Msg#: 3160901 posted 3:59 pm on Nov 18, 2006 (gmt 0)
I'm seeing something recently and am looking for confirmation or help.
Certain businesses that have been entered into Google Maps are now getting some higher rankings for specific organic searches that look for the business and specific town/city in which the city is located.
Specifically w/ regard to certain businesses in certain towns I'm seeing these businesses ranked first in serps for queries with business and town name along with a map from google maps.
Msg#: 3160901 posted 12:25 am on Nov 19, 2006 (gmt 0)
Dave - This started happening around Aug 1 of this year, with some variants of this (ie, on a search for exact business name and location) appearing in regular serps before that.
I'm going to post a blog link and a link to discussion with feedback from Google, because you'll never find them by general search. If the mods need to take them down please Sticky me and I'll send the references...
Msg#: 3160901 posted 7:40 am on Nov 19, 2006 (gmt 0)
Dave - A PS to the above. I realize that I was talking about Adwords ads appearing with maps, whereas you're talking about organic.
As I mentioned, I have seen organic results with maps "on... search[es] for exact business name and location," but I haven't seen them for anything other than that. These are usually accompanied by a second indented result or a second indented result and a group of 5 "Sitelinks," as Google is now calling them.
This suggests that a local search whose #1 result has either the extra indented result or the 5 Sitelinks and is also listed in Google Maps may be likely to display up at the top with a map.
Just to double check... are you seeing the results with the maps for organic rankings or for an AdWords listing up at the top?
I wonder what happens if a site had both an organic result and an an AdWords listing would qualify for a map. ;)
Msg#: 3160901 posted 2:58 pm on Nov 20, 2006 (gmt 0)
I'm referencing organic results. Businesses/sites with listings in Google maps are getting a #1 ranking for a search query with the business name or major term and the town or city in which it is located. The #1 serp is accompanied by a small map from google maps and references back to the google maps description and entry and to the site itself.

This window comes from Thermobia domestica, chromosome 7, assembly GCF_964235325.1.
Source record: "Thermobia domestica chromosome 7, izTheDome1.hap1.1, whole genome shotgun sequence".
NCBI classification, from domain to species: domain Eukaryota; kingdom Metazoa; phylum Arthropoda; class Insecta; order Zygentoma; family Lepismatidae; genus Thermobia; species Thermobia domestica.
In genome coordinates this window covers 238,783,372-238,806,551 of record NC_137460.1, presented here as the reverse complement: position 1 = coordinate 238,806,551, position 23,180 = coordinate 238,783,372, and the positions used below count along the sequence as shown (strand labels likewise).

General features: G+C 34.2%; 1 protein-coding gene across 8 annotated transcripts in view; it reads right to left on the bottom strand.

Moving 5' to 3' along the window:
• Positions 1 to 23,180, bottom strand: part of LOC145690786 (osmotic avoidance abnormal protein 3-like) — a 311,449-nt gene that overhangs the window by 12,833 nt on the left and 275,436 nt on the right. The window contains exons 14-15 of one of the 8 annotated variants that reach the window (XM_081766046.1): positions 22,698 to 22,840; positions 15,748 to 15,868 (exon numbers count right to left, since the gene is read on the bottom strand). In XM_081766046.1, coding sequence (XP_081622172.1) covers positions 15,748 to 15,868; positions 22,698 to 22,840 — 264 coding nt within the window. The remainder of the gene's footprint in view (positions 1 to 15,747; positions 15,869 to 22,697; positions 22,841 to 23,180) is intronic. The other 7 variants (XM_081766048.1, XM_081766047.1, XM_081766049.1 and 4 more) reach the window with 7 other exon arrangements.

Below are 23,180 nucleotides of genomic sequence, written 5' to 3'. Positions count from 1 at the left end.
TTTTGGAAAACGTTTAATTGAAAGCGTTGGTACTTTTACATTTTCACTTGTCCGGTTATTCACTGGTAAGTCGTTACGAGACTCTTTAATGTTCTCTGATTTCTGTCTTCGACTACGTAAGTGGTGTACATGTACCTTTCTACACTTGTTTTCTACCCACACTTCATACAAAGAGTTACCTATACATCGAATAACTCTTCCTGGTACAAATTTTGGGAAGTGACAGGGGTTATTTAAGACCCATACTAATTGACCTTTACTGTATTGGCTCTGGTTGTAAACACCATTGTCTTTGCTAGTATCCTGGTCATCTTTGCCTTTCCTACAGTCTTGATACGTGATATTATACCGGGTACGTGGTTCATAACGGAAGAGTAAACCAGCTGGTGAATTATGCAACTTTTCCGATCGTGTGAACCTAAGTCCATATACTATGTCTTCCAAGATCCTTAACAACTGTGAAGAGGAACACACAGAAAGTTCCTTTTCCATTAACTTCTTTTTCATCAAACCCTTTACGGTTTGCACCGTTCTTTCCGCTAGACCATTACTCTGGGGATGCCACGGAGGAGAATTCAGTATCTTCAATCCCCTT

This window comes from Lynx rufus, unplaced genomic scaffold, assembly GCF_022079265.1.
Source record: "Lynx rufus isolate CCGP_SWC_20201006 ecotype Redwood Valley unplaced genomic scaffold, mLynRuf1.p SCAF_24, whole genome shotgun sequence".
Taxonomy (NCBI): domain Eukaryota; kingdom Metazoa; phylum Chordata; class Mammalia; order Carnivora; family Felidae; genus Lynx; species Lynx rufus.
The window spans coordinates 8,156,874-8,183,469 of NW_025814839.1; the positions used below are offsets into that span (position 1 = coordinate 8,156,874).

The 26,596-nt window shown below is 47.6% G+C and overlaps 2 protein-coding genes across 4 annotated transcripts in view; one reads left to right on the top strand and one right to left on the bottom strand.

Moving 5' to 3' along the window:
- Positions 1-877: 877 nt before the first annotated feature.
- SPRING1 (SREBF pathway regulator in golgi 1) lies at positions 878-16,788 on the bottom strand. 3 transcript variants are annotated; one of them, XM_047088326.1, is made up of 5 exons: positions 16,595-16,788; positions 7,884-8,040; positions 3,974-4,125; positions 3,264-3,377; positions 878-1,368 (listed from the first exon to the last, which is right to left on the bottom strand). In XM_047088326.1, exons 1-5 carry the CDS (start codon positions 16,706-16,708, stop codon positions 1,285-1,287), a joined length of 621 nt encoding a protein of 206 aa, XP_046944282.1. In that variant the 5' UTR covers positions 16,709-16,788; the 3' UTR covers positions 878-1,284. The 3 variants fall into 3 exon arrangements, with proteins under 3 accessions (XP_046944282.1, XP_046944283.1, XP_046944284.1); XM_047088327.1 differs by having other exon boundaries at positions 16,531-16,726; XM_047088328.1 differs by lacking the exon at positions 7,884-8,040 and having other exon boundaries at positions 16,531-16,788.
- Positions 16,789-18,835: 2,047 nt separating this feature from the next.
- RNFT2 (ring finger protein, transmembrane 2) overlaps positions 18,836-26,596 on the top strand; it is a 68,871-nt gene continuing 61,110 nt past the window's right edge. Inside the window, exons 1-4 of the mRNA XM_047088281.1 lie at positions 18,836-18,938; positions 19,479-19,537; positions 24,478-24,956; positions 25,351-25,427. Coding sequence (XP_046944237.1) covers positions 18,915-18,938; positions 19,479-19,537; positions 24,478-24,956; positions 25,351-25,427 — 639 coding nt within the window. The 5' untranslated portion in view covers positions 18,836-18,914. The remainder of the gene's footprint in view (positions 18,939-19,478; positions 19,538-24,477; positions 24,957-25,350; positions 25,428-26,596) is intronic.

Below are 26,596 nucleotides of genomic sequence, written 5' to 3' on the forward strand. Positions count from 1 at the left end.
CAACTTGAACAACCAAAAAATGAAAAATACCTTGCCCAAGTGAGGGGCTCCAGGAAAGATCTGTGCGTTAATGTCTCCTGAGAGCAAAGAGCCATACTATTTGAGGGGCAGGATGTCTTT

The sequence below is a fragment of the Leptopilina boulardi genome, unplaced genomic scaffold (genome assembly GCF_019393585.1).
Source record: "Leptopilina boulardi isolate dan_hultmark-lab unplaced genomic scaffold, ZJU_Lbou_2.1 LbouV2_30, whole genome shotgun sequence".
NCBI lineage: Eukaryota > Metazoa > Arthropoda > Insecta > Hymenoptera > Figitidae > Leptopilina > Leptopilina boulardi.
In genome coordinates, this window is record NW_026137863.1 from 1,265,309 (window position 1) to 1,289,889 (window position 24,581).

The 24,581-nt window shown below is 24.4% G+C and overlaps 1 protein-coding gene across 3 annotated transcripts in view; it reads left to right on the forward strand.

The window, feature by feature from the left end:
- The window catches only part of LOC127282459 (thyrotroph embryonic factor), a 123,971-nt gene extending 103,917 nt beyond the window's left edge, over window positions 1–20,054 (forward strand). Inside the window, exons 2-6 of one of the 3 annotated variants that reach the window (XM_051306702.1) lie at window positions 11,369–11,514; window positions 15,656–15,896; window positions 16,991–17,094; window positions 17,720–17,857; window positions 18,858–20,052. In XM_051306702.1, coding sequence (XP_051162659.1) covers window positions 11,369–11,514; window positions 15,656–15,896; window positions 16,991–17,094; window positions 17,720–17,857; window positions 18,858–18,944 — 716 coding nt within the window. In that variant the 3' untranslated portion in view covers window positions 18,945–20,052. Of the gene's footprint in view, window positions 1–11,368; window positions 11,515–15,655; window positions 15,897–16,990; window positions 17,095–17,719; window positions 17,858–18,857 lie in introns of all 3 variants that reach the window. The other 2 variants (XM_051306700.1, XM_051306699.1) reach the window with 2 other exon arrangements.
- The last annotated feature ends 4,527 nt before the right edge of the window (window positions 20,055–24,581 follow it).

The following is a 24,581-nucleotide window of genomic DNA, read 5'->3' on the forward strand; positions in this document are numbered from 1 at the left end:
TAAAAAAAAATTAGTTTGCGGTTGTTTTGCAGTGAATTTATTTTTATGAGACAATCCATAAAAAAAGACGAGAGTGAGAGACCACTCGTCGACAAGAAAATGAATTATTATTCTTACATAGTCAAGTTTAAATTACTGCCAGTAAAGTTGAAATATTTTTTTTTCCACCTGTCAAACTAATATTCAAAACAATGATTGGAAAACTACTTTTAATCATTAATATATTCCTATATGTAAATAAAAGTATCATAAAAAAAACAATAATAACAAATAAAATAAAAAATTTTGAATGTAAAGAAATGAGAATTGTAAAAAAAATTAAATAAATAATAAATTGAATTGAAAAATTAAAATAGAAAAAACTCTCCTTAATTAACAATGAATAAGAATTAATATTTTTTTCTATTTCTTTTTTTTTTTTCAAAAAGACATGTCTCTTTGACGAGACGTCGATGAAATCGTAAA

Msg#: 3160901 posted 4:37 pm on Nov 20, 2006 (gmt 0)
I've seen it on queries with a very close approximation to the essential business service (but not the specific name). This was referenced at the last pubcon and I've started to see it recently.
Here is where it can be powerful. Have a couple of competing businesses in a metro region, say Pittsburgh with one competitor located in the city and 1-several others located in suburbs. Say its a nursing school and all the sites are entered in Google Maps. Do a search for Nursing School Pittsburgh or Pittsburgh Nursing School and the site located in Pittsburgh will show first in the serps based on the usage of Google maps into the algo.
That is powerful. My experience is that relevant and potentially conversion search phrases in the region will be something like Pittsburg Nursing School, PA Nursing School, Pennsylvania Nursing School, or Western Pennsylvania Nursing School, etc. There will be a lot of searches for Pittsburgh Nursing School--or Nursing School in Pittsburgh etc. A huge advantage IMHO.
Msg#: 3160901 posted 2:43 pm on Nov 25, 2006 (gmt 0)
I'm seeing select examples where a map from google maps shows in the G organic serps in conjunction with a #1 serps ranking. The ranking can accompany a strong search phrase that does not have to reflect the exact name of the business.
In fact I've seen it with strong money terms for different types of businesses.
I've some feedback that covers 3 different business types in 2 different major cities. Where the site and business show for an excellent long tail geo term for the business--calls and leads are up and strong.
The maps show in G serps after inserting the business/site in G maps through the google business center. In so doing it is critical to enter the site with all key money terms.
This is extraordinarily effective with businesses located within cities. Searches with city names will capture a lot of traffic.
If there are more than one such businesses entered into G maps then a G onebox will show at the top of the serps typically referencing several businesses entered within G maps.
The evolution of G maps information into organic G serps can be extremely powerful either to vault a business to the #1 serps ranking for searches associated with that city or ALTERNATIVELY as a way to prevent a competing business from obtaining that coveted map next to their serps ranking.